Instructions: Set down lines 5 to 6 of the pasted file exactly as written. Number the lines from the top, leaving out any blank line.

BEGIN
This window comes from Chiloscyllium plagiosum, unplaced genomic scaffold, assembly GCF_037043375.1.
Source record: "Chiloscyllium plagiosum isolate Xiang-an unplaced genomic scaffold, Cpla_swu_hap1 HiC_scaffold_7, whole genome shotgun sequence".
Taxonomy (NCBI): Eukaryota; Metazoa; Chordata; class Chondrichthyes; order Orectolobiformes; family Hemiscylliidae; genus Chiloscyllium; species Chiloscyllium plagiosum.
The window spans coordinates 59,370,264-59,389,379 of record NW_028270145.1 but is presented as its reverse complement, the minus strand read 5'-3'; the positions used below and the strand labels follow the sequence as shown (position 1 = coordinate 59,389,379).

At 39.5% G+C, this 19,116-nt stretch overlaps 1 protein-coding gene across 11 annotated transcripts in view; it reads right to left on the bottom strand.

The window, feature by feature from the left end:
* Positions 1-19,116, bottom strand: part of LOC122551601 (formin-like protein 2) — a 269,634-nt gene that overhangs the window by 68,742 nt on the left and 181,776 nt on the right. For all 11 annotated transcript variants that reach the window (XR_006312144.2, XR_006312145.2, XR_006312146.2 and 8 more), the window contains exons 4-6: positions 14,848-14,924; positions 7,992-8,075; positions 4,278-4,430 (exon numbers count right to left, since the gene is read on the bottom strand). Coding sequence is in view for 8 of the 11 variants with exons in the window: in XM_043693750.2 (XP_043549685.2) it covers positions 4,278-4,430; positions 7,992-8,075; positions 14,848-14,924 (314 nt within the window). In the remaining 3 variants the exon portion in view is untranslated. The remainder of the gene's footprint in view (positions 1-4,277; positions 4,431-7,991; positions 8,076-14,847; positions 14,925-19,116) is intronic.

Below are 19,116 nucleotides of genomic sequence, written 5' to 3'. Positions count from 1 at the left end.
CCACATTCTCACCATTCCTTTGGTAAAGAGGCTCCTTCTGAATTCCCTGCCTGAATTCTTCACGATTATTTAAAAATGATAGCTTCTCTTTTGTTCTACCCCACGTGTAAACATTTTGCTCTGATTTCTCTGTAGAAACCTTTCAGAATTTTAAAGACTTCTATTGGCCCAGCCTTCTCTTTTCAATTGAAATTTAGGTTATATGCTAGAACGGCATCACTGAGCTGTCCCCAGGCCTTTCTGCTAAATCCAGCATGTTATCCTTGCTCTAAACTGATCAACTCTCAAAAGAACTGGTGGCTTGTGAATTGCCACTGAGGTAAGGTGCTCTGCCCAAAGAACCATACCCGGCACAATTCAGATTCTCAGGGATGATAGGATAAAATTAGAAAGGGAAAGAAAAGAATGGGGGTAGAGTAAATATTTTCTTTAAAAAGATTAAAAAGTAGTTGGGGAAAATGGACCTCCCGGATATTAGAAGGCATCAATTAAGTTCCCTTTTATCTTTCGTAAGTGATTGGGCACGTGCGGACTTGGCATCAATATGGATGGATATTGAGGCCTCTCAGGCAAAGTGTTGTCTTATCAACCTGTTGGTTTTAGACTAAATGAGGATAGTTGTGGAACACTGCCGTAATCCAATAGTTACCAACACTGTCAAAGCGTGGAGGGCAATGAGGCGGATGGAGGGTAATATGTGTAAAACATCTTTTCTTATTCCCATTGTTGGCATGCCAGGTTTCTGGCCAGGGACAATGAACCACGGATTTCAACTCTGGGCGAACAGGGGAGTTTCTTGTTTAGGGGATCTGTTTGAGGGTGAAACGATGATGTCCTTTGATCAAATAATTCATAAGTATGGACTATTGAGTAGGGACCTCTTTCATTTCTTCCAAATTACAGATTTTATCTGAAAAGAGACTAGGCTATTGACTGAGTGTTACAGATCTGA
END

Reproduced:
At 39.5% G+C, this 19,116-nt stretch overlaps 1 protein-coding gene across 11 annotated transcripts in view; it reads right to left on the bottom strand.

The window, feature by feature from the left end: